Down by law

In­stead of pos­si­bly be­com­ing a lawyer (“I was al­ways very opin­ion­ated and loved de­bat­ing”), it was clear that Monds- Wat­son would be writ­ing songs and singing them for a living. A pub­lish­ing deal early on gave her the money to in­vest in a home stu­dio to demo songs and the breath­ing space to bide her t i me. Slowly, she added an agent, manager and pro­mot­ers to her team be­fore sign­ing a record deal with Rough Trade last sum­mer. “I look back now and I re­alise I was so young and it’s weird to be do­ing so much when I was 16,” she says. “I’m not em­bar­rassed by any­thing I did – I’m not too keen on the all the awk­ward hair­cuts I see in pho­tos – but it’s kind of shock­ing to see how young I was when it all kicked off. “I feel like I’ve grown into quite a ma­ture per­son, I’ve grown into my­self. I’m fairly proud of my­self for what has hap­pened and how I’ve man­aged to do the things I wanted to do. I’m glad I did all those gigs and travel be­cause it all added up and con­trib­uted to me know­ing what I am do­ing and be­com­ing a more ef­fi­cient song­writer.” You’ll hear the proof of this on Be­fore We For­got How To Dream. Pro­duced with Vil­lagers alum­nus Tommy McLaugh­lin in At­tica Stu­dio in Co Done­gal, it’s the story of Soak to date, songs which set out the mile­stones on her jour­ney from Derry bed­room to fes­ti­val stages.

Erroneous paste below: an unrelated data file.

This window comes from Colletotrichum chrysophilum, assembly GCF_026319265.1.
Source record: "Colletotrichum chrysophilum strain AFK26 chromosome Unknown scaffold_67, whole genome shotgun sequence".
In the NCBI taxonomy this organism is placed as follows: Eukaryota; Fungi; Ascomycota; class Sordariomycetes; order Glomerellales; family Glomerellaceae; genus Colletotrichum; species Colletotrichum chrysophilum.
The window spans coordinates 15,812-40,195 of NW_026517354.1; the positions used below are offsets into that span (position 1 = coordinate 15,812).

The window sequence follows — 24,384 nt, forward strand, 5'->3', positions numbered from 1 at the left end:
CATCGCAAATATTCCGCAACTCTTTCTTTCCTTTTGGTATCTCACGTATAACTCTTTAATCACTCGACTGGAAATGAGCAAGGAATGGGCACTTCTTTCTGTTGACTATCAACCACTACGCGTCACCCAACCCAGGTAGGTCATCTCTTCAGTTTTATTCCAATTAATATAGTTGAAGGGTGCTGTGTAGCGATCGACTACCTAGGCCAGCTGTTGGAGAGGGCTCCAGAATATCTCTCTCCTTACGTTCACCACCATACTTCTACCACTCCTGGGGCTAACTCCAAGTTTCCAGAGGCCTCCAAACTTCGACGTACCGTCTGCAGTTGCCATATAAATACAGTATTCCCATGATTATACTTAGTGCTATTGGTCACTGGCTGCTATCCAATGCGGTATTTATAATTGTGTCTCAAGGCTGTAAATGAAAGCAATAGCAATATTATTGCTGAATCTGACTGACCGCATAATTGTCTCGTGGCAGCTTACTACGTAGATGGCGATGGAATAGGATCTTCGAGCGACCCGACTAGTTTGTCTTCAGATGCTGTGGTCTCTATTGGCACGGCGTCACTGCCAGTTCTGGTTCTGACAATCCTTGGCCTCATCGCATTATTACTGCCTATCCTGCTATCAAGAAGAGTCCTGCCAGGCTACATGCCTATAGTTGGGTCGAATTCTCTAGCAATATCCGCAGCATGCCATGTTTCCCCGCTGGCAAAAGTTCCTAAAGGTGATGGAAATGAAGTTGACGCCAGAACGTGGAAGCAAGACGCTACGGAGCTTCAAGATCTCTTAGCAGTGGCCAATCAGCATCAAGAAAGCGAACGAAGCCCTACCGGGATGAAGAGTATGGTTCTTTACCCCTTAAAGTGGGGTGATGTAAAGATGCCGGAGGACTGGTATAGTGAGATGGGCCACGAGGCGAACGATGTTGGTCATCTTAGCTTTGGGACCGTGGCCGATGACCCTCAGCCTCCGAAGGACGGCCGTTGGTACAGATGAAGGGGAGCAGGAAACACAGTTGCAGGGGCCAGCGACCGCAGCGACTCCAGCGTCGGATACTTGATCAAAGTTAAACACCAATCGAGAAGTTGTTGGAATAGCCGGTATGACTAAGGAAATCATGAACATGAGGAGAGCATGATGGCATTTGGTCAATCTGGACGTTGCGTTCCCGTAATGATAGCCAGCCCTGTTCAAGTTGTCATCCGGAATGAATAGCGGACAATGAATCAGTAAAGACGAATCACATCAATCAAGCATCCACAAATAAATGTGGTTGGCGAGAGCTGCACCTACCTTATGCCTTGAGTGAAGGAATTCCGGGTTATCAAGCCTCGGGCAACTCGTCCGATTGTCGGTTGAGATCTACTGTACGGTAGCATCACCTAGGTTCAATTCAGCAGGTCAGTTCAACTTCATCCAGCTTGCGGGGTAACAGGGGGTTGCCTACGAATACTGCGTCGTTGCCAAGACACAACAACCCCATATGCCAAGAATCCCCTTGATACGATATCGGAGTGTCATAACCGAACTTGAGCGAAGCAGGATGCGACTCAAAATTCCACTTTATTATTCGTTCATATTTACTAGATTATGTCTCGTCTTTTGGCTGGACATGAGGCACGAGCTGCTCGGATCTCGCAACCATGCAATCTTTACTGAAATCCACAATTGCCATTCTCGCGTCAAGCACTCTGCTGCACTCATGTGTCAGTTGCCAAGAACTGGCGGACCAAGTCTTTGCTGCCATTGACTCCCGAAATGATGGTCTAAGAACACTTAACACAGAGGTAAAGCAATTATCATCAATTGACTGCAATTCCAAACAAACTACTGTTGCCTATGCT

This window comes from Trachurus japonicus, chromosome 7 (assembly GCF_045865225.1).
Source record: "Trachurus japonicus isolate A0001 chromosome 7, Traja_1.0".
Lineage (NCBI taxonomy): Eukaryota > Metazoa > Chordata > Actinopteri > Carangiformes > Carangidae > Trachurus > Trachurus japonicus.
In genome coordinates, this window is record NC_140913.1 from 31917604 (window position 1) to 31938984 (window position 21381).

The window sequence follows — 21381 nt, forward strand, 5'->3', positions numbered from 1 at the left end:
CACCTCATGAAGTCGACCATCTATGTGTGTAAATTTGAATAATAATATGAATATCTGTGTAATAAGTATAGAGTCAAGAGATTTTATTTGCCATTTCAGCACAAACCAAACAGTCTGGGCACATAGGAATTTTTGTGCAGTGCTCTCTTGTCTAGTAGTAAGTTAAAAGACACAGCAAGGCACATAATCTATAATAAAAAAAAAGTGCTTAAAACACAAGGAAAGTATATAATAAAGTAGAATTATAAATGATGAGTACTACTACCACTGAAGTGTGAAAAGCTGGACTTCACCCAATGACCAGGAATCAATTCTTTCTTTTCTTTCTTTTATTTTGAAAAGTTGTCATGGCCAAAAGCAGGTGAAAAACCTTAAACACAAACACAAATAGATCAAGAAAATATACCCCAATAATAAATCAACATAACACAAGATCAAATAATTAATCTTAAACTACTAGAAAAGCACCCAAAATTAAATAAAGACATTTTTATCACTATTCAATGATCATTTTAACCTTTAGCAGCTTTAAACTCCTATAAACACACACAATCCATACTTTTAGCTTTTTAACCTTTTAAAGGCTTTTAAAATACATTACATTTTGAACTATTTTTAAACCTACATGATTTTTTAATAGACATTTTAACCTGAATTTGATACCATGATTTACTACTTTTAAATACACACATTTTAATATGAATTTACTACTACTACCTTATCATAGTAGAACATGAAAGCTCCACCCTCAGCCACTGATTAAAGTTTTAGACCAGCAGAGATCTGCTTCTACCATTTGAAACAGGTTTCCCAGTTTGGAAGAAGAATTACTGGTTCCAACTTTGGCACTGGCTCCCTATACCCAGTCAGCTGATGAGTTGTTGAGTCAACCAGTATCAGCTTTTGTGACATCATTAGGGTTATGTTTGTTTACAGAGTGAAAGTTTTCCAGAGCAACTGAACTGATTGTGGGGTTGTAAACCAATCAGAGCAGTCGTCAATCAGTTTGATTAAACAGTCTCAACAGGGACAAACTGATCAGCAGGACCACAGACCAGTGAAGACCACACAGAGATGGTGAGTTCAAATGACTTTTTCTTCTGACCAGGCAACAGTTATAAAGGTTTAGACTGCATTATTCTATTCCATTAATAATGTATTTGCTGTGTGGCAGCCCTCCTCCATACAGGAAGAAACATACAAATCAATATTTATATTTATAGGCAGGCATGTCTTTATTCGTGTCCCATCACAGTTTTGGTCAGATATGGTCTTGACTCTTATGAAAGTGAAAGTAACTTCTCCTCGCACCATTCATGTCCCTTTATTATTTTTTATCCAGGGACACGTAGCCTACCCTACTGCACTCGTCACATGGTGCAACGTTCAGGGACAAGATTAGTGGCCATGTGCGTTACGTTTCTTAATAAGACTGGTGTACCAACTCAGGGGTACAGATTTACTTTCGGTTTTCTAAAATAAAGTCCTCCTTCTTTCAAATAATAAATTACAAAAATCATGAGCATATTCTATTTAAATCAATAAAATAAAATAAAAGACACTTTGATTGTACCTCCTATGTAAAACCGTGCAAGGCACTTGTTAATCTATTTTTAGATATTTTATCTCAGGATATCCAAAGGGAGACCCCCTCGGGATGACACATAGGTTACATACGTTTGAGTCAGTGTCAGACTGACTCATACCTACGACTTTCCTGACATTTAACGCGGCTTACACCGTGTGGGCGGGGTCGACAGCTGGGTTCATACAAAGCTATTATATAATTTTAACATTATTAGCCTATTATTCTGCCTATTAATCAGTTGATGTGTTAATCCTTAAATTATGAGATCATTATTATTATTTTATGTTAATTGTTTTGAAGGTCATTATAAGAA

Tell the story